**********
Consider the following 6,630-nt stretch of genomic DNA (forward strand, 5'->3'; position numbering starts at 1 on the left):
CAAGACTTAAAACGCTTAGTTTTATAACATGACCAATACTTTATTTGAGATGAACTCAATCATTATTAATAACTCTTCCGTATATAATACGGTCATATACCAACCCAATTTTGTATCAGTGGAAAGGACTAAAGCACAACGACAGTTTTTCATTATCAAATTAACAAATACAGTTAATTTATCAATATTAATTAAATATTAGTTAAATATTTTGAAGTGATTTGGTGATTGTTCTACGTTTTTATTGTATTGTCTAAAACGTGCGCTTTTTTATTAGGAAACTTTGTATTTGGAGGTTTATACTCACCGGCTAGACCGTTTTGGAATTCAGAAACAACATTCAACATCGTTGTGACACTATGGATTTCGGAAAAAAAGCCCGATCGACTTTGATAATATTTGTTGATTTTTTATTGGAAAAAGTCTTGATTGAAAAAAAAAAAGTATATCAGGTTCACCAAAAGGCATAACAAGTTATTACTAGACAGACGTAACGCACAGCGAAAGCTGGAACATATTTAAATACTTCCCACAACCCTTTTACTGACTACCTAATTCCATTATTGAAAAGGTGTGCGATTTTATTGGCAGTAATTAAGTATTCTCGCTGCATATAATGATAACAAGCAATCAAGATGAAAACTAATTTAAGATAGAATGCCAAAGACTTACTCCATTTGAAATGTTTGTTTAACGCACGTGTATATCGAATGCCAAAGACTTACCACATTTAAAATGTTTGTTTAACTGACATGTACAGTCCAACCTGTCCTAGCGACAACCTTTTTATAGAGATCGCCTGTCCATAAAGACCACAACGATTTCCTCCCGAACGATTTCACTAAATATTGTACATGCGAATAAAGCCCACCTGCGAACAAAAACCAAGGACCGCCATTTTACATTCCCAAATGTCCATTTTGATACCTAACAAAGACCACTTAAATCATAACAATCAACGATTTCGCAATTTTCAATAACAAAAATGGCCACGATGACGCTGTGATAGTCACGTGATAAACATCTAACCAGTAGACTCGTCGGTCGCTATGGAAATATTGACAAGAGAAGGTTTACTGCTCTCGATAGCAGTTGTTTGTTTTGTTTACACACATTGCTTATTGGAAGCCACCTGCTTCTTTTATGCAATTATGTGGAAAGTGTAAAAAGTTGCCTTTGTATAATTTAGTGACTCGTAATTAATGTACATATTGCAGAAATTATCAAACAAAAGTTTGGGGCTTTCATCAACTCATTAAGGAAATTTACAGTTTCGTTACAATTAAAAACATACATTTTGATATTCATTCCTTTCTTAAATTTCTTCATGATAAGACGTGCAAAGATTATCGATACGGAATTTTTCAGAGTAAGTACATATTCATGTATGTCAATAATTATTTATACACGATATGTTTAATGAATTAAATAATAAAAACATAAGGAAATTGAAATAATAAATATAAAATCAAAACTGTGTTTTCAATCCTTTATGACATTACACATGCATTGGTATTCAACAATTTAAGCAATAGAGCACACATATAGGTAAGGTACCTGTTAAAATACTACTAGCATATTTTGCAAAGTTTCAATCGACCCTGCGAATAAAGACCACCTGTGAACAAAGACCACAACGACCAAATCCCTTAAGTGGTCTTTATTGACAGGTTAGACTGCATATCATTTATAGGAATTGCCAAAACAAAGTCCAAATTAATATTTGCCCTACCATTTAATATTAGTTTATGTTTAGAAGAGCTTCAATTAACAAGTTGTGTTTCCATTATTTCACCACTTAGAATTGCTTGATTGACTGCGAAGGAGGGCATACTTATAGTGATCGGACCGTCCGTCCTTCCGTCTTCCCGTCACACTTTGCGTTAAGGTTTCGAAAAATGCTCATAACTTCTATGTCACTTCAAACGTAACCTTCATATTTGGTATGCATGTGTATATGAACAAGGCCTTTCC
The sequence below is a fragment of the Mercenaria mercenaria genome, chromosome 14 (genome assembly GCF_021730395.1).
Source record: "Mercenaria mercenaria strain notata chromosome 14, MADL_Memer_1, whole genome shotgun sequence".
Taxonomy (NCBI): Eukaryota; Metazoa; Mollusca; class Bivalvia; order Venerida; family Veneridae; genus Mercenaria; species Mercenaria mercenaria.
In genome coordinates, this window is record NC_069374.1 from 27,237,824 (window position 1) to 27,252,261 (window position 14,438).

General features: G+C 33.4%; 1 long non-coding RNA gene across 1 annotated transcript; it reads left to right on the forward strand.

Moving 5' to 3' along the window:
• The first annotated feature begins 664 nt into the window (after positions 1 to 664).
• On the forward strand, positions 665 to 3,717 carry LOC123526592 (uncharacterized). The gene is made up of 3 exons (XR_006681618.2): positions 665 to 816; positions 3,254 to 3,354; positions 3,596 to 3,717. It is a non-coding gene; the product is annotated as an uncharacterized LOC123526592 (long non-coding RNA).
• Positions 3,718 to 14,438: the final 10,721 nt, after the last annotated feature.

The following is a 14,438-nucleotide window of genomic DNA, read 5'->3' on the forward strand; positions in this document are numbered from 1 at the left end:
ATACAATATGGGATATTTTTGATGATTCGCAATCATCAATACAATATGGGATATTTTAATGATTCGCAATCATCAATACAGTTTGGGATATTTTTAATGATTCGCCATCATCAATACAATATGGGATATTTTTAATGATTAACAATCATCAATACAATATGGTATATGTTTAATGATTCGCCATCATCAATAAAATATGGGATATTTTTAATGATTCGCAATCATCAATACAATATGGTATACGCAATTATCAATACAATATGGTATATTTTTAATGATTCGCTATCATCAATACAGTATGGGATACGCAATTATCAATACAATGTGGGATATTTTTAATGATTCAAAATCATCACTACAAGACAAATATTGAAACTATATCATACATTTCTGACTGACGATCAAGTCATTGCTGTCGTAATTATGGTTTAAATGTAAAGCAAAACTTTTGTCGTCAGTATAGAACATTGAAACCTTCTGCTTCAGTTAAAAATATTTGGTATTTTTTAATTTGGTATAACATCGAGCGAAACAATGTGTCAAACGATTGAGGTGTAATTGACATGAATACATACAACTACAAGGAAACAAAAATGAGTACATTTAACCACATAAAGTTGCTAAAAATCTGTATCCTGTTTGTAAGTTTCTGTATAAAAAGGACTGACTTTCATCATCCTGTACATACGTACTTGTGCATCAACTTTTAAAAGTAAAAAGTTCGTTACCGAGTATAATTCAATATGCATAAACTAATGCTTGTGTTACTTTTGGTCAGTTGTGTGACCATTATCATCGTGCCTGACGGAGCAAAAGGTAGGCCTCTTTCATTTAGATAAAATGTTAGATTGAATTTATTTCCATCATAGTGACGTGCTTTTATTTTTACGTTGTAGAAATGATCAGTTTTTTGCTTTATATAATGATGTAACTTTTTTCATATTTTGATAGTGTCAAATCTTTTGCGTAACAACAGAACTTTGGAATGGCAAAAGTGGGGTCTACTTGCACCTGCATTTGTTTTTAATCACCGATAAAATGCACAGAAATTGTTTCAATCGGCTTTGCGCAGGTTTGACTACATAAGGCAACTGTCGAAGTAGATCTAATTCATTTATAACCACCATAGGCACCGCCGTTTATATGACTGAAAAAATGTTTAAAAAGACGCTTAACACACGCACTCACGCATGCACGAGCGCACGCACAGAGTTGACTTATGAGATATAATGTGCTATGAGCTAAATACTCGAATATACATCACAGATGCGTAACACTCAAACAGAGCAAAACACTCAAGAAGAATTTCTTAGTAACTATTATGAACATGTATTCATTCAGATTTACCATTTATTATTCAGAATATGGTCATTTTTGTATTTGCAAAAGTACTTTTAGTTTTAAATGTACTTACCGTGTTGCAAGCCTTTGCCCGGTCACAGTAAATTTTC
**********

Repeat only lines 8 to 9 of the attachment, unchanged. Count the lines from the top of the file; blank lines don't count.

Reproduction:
Moving 5' to 3' along the window:
• The first annotated feature begins 664 nt into the window (after positions 1 to 664).